# Puzzled with parallel forward biased diodes with common anode and different cathode voltages

If two identical diodes are in parallel and forward biased such that their anodes are at the same potential but their cathodes are at different potential how can we find the anode potential?

As an example I found the following circuit where diodes are identical and their forward voltage drop is 0.6V:

I can simulate this and figure out what V6 is but I tried to find myself and puzzled.

First of all the diodes are identical and the diode on the left is reverse biased so it is out of the picture.

Now if only the diode with -6V cathode voltage existed V6 would be -5.4V. And if only the diode with -12V cathode voltage existed V6 would be -11.4V. My logic here is that the voltage drop must be 0.6V so one can find the anode terminal voltage by adding 0.6V to the cathode voltage. And both diodes are forward biased.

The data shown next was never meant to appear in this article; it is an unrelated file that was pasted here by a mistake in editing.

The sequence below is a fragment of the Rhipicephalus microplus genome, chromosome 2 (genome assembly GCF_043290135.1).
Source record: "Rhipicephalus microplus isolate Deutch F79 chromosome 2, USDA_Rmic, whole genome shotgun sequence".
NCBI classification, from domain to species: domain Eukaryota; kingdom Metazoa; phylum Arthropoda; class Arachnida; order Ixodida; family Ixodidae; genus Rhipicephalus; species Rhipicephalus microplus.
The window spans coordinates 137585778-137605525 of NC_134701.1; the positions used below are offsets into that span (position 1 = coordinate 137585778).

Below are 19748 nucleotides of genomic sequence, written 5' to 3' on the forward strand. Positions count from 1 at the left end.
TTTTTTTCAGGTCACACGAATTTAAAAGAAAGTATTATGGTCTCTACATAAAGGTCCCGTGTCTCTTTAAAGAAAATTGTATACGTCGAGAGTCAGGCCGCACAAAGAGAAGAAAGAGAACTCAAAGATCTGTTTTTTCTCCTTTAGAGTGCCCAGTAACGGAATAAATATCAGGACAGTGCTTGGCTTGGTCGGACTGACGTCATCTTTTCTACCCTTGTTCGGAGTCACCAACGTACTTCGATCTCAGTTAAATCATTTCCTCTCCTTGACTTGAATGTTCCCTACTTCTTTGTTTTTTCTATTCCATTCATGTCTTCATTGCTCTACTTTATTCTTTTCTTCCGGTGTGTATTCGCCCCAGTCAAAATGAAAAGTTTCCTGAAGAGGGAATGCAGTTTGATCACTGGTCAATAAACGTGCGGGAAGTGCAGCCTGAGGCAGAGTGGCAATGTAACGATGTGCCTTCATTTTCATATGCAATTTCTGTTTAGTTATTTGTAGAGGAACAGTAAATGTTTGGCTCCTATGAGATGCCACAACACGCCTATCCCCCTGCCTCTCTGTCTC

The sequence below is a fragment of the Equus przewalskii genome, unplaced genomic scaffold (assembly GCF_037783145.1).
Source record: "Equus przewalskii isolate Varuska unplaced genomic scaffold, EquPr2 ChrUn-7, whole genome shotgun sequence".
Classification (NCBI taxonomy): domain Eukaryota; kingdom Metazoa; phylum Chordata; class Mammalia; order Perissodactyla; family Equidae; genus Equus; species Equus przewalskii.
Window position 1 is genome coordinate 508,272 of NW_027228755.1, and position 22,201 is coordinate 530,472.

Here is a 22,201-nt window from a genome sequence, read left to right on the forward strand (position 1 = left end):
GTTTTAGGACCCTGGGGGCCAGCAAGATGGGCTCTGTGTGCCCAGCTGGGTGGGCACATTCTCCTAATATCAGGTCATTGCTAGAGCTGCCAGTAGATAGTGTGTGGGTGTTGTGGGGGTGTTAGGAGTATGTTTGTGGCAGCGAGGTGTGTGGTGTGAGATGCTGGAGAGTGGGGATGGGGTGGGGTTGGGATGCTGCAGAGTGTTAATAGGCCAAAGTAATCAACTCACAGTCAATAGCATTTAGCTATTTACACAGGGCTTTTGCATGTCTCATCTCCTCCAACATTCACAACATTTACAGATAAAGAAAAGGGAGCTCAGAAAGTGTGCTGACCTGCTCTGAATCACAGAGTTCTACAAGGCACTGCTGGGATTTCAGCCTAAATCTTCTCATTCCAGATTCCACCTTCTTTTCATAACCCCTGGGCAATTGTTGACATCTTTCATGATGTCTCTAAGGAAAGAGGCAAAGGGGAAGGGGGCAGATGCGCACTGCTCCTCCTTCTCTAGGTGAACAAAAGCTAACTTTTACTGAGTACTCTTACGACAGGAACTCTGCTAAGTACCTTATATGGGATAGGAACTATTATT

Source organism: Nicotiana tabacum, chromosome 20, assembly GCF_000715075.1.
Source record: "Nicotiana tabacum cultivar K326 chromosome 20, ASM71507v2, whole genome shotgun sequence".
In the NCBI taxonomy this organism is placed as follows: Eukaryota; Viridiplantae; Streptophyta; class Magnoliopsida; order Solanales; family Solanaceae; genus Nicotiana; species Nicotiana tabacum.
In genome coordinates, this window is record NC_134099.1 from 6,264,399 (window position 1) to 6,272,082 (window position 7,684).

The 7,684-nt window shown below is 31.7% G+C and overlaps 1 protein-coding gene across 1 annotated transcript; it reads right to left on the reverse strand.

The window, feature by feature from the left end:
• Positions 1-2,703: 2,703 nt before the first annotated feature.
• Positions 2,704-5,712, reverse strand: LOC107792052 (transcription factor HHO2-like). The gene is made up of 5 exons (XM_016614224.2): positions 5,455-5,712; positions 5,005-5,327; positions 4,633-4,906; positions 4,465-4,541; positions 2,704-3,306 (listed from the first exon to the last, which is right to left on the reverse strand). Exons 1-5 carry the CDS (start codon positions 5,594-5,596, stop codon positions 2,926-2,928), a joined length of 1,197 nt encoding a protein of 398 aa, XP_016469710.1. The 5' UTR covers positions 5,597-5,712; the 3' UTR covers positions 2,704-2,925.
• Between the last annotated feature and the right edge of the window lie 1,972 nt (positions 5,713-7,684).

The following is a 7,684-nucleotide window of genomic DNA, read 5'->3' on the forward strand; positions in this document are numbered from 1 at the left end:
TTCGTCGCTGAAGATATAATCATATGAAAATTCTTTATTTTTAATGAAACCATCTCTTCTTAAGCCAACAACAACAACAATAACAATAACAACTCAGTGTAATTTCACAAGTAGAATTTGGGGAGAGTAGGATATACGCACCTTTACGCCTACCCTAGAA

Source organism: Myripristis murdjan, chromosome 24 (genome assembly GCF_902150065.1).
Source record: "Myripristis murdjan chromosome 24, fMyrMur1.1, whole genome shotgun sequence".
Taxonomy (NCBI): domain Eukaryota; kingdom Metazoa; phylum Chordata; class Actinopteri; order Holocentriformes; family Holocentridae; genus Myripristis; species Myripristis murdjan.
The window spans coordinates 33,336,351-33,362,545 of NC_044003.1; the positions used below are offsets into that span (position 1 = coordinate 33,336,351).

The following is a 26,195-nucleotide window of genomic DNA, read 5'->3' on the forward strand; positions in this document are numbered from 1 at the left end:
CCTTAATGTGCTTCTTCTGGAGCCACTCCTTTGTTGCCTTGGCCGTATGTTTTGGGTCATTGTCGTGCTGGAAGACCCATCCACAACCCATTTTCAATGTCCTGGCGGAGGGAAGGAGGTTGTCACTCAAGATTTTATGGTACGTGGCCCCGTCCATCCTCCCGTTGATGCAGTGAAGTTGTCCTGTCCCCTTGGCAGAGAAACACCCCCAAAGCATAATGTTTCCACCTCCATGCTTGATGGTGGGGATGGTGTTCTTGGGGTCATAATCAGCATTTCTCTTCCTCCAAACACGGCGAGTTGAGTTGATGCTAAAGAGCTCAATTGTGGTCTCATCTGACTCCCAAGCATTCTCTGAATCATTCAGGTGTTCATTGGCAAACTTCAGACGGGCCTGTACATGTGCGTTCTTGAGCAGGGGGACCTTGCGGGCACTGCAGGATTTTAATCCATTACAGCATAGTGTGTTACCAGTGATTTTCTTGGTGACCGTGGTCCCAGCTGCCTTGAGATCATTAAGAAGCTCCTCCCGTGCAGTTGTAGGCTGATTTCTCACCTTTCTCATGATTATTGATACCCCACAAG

But when their anodes are tied together there must be only one voltage at that node V6. I have been thinking about it but probably missing a point. How should we approach this topology to figure out the voltage at V6?

• Hint: they're not in parallel if they're not connected at both ends. May 18, 2019 at 2:05
• Oh thats true I should have named not in parallel but naming it different doesn’t help me. May 18, 2019 at 2:07
• The diodes themselves are not connected in parallel, but rather two networks (each containing a diode and a voltage source in series) are in parallel. We can call these networks "one-way voltage sources". Feb 16, 2023 at 16:53

if only the diode with -12V cathode voltage existed V6 would be -11.4V.

And if $$\V_6\$$ is at -11.4, then what operating regime is the other diode in?

But maybe it will be how can we know?

The general approach to these problems is,

1. Guess which diodes are forward biased and which are reverse biased.
3. If it does, go back to 1. and make a different guess.